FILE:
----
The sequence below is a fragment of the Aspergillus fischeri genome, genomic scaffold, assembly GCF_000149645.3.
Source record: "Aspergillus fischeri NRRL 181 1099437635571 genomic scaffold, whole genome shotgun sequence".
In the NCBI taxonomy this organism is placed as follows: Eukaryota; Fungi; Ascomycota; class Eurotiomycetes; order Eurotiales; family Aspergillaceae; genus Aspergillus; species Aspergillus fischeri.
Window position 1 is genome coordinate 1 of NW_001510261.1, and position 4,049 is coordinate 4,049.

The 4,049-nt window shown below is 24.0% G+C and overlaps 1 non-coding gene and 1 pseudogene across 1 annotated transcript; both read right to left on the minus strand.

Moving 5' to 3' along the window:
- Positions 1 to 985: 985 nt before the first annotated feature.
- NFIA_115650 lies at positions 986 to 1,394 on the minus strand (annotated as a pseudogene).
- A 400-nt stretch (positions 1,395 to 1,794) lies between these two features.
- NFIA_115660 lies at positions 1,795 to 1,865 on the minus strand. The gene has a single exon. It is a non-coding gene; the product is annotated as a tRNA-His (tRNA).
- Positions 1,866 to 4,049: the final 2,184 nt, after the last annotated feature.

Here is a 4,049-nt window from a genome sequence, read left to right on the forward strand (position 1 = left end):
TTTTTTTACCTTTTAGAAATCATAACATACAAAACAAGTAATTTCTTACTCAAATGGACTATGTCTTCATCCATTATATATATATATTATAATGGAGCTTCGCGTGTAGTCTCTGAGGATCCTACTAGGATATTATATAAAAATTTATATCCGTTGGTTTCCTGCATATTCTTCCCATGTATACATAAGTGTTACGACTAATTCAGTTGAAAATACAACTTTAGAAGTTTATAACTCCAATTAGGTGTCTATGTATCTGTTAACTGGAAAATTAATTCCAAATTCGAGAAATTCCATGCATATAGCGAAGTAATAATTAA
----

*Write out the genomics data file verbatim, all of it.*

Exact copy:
The sequence below is a fragment of the Aspergillus fischeri genome, genomic scaffold, assembly GCF_000149645.3.
Source record: "Aspergillus fischeri NRRL 181 1099437635571 genomic scaffold, whole genome shotgun sequence".
In the NCBI taxonomy this organism is placed as follows: Eukaryota; Fungi; Ascomycota; class Eurotiomycetes; order Eurotiales; family Aspergillaceae; genus Aspergillus; species Aspergillus fischeri.
Window position 1 is genome coordinate 1 of NW_001510261.1, and position 4,049 is coordinate 4,049.

The 4,049-nt window shown below is 24.0% G+C and overlaps 1 non-coding gene and 1 pseudogene across 1 annotated transcript; both read right to left on the minus strand.

Moving 5' to 3' along the window:
- Positions 1 to 985: 985 nt before the first annotated feature.
- NFIA_115650 lies at positions 986 to 1,394 on the minus strand (annotated as a pseudogene).
- A 400-nt stretch (positions 1,395 to 1,794) lies between these two features.
- NFIA_115660 lies at positions 1,795 to 1,865 on the minus strand. The gene has a single exon. It is a non-coding gene; the product is annotated as a tRNA-His (tRNA).
- Positions 1,866 to 4,049: the final 2,184 nt, after the last annotated feature.

Here is a 4,049-nt window from a genome sequence, read left to right on the forward strand (position 1 = left end):
TTTTTTTACCTTTTAGAAATCATAACATACAAAACAAGTAATTTCTTACTCAAATGGACTATGTCTTCATCCATTATATATATATATTATAATGGAGCTTCGCGTGTAGTCTCTGAGGATCCTACTAGGATATTATATAAAAATTTATATCCGTTGGTTTCCTGCATATTCTTCCCATGTATACATAAGTGTTACGACTAATTCAGTTGAAAATACAACTTTAGAAGTTTATAACTCCAATTAGGTGTCTATGTATCTGTTAACTGGAAAATTAATTCCAAATTCGAGAAATTCCATGCATATAGCGAAGTAATAATTAA